Bush Starts "Second Surge" to Double Number of Troops in Iraq - Page 8 - U2 Feedback

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Old 05-25-2007, 03:08 PM   #106
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Originally posted by 2861U2


It hasnt happened since 9/11.
You don't think it has anything to do with a change of security? Or that we aren't ignoring red flags like men taking flight lessons and not bothering to learn how to land, like certain people did in the past?


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Originally posted by 2861U2

You mean, how many people will have to die in a terrorist attack before people realize that there is a real enemy that wants all of us dead? I dont know, you tell me.
No. How many people did it take to execute 9/11? A handful. None of which were from Iraq

But let's say this surge will "win" the war. Do you really think you'll destroy or capture even the last handful?
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Old 05-25-2007, 05:27 PM   #107
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Maybe it will work out, cut Bush some slack
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Old 05-25-2007, 06:22 PM   #108
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Originally posted by 2861U2


You're right, instead, if we pull out, Al-Qaeda can come chop off our arms and legs over here.
Riiiight. because Iraq is the only thing keeping Al Qaeda from attacking on US soil again?

Explain the logic behind that one, please.
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Old 05-25-2007, 06:49 PM   #109
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Old 05-27-2007, 02:34 AM   #110
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Originally posted by 2861U2
[BYou mean, how many people will have to die in a terrorist attack before people realize that there is a real enemy that wants all of us dead? I dont know, you tell me. [/B]


and that enemy never has been, and never will be, Iraqi.

the world is less safe because of Iraq. we are more likely to be attacked because of Iraq. we have spawned a generation that hates the US because of Iraq. we have done precisely what Osama Bin Laden -- and Iran! -- wanted by invading Iraq.

but this has been done in here, over and over again.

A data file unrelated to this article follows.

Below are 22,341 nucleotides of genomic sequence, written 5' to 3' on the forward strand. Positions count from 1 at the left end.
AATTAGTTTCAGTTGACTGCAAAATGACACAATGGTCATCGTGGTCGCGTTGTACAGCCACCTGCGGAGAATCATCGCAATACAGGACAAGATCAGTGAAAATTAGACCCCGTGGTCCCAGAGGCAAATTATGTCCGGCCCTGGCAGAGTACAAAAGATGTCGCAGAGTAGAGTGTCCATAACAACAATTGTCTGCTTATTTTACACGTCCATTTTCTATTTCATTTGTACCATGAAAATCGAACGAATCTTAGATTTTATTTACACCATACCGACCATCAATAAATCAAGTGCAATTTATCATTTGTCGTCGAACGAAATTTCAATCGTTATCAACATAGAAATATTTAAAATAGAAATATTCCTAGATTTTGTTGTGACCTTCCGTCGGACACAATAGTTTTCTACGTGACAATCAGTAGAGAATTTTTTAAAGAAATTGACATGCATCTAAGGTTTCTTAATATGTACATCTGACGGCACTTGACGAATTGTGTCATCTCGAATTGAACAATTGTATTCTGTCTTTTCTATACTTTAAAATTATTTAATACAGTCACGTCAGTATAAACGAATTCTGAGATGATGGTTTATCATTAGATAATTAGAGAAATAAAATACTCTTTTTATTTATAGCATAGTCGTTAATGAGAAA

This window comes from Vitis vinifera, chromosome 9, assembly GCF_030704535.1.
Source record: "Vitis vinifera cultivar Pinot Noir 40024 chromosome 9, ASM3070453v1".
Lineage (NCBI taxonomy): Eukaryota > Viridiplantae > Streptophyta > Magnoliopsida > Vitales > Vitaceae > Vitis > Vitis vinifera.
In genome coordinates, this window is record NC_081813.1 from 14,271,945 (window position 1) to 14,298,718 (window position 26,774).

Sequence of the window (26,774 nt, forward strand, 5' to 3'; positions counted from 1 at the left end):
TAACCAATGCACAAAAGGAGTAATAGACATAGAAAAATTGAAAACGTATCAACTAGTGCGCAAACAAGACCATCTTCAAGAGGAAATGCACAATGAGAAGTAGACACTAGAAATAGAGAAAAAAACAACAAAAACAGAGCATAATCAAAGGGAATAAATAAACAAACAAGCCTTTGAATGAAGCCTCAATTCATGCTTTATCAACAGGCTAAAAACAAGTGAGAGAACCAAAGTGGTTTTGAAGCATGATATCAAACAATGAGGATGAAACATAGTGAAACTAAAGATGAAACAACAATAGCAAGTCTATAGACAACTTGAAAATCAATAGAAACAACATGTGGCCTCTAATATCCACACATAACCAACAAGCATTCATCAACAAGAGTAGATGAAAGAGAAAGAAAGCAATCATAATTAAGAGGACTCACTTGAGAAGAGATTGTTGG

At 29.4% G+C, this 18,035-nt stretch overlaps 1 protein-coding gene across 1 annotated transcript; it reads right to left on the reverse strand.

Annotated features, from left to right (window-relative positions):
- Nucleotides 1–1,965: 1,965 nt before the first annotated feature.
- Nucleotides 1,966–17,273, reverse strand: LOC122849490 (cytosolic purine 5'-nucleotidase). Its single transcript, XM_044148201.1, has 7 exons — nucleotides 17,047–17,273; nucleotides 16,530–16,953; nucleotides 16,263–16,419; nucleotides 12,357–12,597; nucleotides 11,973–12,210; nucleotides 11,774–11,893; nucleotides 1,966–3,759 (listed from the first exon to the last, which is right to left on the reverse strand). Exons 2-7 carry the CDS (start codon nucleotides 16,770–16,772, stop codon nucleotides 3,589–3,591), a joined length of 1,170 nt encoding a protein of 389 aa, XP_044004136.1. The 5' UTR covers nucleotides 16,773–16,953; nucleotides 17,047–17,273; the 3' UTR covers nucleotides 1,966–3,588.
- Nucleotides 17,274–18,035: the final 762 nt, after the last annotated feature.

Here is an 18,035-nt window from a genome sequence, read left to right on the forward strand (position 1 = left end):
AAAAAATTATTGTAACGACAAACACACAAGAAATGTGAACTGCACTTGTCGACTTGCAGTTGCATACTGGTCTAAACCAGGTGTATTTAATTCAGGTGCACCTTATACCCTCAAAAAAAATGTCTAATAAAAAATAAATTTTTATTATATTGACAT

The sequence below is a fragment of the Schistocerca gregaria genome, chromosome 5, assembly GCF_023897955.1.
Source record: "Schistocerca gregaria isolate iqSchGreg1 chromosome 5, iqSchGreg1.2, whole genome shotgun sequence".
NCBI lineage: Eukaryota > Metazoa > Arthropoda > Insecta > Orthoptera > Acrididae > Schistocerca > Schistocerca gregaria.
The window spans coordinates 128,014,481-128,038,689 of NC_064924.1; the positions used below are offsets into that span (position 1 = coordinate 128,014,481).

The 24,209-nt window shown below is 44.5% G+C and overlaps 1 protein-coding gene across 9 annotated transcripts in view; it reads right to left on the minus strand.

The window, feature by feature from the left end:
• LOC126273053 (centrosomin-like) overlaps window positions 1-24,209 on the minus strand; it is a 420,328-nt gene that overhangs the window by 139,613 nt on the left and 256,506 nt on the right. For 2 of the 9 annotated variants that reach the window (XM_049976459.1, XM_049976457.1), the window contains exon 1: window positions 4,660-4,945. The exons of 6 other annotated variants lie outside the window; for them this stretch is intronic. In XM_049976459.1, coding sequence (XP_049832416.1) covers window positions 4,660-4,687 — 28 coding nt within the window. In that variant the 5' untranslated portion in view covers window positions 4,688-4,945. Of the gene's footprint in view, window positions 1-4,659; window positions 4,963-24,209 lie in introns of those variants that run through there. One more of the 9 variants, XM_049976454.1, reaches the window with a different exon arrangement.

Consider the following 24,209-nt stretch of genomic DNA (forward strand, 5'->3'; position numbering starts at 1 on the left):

not sure i have the patience for "The Iraq Debacle: 201."
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Old 05-27-2007, 08:58 AM   #111
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Originally posted by 2861U2
[B]

It hasnt happened since 9/11. Our troops being over there puts pressure on the enemy. I heard someone say that because we are over there Al-Qaeda is constantly moving around and on the defense, making it hard for them to plot attacks. Does nobody else see that leaving Iraq would create a space that will absolutely be filled by Iran or Al-Qaeda? Pulling out certainly would not decrease the chance of us being hit again. Al-Qaeda will know that have chosen to lose and that we are weak.



You mean, how many people will have to die in a terrorist attack before people realize that there is a real enemy that wants all of us dead? I dont know, you tell me.
You do realize a terrorist attack can come from anywhere, right?

After all what was one of the largest acts of terrorism on American soil prior to 9/11?

The Oklahoma City bombing, conducted by citizens of the good old U.S.A.
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Old 05-27-2007, 09:00 AM   #112
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This thread illustrates clearly the danger represented by charlatans like Rush Limbaugh.

Far too many people don't realize that this man is an ENTERTAINER, not a source of legitamte, trustworthy news.
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Old 05-27-2007, 12:31 PM   #113
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Originally posted by maycocksean
The Oklahoma City bombing, conducted by citizens of the good old U.S.A.
And they weren't Liberals.
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Old 05-28-2007, 04:33 PM   #114
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By all accounts, the results in Anbar have been impressive: Where barely 200 police officers had served in Ramadi, the provincial capital, last summer, now there are more than 8,000. The number of attacks on U.S. forces dropped from 108 a week last year to seven during the first week of May.

"We started remembering what had happened [with Al Qaeda] and how things went, and we decided to fight," said Tariq al-Duleimi, who heads security for Sattar Abu Risha, the young sheik who was the host of the meeting at his compound last October
http://www.chicagotribune.com/news/local/chi-070527anbar-story,1,785371.story?ctrack=1&cset=true

The biggest liability is Bush and the political loss that he has and will continue to incur.
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Old 05-28-2007, 05:58 PM   #115
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"I thought, 'What are we doing here? Why are we still here?' " said Safstrom, a member of Delta Company of the 1st Battalion, 325th Airborne Infantry, 82nd Airborne Division. "We're helping guys that are trying to kill us. We help them in the day. They turn around at night and try to kill us."